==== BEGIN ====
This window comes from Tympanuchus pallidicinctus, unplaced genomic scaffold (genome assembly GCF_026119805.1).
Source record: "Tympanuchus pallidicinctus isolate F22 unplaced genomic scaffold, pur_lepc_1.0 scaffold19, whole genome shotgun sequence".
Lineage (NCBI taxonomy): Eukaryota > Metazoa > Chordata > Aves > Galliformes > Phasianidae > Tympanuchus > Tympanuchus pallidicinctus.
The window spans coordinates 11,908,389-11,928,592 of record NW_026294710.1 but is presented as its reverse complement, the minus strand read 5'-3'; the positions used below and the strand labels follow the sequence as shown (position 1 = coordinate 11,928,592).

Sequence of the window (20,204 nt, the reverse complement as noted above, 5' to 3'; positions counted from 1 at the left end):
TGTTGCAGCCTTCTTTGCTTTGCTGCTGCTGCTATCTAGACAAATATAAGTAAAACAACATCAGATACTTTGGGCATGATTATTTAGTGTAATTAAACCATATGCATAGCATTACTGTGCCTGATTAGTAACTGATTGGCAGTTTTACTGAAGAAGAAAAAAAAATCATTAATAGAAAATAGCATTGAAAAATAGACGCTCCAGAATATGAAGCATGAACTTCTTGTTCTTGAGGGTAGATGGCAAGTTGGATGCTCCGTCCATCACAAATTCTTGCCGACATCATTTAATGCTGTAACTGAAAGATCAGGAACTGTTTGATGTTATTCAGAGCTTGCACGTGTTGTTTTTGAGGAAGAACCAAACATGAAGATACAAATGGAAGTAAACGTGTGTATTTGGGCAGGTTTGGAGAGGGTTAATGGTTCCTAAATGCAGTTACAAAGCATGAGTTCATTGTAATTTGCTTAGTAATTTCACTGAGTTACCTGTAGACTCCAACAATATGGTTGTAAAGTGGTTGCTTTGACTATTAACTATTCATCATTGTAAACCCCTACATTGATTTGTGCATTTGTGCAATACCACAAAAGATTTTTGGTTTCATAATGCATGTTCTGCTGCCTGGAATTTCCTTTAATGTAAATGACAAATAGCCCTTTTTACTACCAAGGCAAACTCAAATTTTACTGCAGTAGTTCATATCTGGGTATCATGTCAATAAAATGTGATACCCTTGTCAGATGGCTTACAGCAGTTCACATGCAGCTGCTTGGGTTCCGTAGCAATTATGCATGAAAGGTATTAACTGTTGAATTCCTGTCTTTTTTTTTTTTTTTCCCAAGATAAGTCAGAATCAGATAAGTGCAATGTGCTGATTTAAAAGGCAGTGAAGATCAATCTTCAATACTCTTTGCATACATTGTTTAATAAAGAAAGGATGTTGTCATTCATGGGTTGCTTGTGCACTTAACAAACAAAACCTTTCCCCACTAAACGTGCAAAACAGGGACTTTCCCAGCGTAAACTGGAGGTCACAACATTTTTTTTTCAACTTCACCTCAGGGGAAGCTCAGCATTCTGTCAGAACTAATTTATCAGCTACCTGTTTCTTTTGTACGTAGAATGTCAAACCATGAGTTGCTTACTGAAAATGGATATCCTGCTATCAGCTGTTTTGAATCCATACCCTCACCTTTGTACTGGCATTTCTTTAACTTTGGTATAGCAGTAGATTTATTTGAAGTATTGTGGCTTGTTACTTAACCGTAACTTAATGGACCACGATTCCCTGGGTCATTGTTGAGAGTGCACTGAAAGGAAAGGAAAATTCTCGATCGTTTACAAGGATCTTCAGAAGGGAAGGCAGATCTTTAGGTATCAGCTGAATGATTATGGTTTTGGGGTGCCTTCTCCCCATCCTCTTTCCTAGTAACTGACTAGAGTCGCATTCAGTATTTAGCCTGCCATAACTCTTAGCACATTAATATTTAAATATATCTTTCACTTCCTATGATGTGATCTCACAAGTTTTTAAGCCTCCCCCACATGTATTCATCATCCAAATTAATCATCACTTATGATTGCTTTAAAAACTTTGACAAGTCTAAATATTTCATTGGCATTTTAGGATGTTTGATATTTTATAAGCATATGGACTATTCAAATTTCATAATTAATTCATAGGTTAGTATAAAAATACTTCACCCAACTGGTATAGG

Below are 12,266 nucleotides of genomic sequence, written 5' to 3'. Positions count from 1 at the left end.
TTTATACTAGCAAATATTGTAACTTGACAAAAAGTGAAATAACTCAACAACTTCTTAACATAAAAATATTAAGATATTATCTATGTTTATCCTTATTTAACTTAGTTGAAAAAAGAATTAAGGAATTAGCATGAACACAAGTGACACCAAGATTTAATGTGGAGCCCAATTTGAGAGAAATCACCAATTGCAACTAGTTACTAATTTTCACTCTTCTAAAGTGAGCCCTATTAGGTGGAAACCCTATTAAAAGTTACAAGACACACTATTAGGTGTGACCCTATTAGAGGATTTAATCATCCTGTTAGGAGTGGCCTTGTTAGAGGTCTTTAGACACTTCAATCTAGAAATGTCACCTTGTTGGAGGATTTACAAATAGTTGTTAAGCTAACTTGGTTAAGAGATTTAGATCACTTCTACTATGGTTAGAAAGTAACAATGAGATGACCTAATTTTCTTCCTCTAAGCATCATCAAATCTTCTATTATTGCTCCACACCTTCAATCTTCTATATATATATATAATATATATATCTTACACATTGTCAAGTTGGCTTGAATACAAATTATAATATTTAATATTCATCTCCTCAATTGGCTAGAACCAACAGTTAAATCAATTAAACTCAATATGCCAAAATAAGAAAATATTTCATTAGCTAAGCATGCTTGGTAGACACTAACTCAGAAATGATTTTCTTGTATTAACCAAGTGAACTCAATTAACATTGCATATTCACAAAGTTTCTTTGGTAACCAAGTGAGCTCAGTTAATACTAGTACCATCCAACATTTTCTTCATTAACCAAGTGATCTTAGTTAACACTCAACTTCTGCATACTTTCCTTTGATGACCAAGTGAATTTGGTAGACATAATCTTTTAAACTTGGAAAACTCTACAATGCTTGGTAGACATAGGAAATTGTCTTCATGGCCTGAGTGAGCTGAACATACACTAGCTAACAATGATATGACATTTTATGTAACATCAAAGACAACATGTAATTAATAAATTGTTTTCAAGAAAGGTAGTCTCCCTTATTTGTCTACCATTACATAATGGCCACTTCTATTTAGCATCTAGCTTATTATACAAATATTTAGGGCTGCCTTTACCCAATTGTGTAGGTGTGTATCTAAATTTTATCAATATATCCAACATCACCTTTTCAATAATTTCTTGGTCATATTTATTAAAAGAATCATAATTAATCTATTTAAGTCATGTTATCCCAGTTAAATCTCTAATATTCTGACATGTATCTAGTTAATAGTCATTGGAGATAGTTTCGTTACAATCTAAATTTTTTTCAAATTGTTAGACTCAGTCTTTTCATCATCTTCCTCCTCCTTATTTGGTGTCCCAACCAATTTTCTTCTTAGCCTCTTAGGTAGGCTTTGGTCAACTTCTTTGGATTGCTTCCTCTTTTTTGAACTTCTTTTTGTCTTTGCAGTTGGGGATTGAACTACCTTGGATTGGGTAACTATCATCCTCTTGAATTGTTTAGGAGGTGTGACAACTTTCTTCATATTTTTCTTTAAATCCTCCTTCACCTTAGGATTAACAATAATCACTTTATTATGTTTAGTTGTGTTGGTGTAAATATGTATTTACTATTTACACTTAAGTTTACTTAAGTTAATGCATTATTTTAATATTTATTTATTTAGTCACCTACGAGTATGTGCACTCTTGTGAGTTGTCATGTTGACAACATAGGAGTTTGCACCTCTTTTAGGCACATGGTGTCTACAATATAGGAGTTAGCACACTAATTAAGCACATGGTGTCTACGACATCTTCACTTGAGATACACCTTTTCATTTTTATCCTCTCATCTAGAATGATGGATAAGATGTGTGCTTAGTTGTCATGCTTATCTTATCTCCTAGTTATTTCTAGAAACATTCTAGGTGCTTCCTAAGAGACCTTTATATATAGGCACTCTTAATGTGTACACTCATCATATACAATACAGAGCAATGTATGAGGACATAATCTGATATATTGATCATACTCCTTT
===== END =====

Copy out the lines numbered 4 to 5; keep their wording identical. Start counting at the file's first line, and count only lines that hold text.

The window spans coordinates 11,908,389-11,928,592 of record NW_026294710.1 but is presented as its reverse complement, the minus strand read 5'-3'; the positions used below and the strand labels follow the sequence as shown (position 1 = coordinate 11,928,592).

Sequence of the window (20,204 nt, the reverse complement as noted above, 5' to 3'; positions counted from 1 at the left end):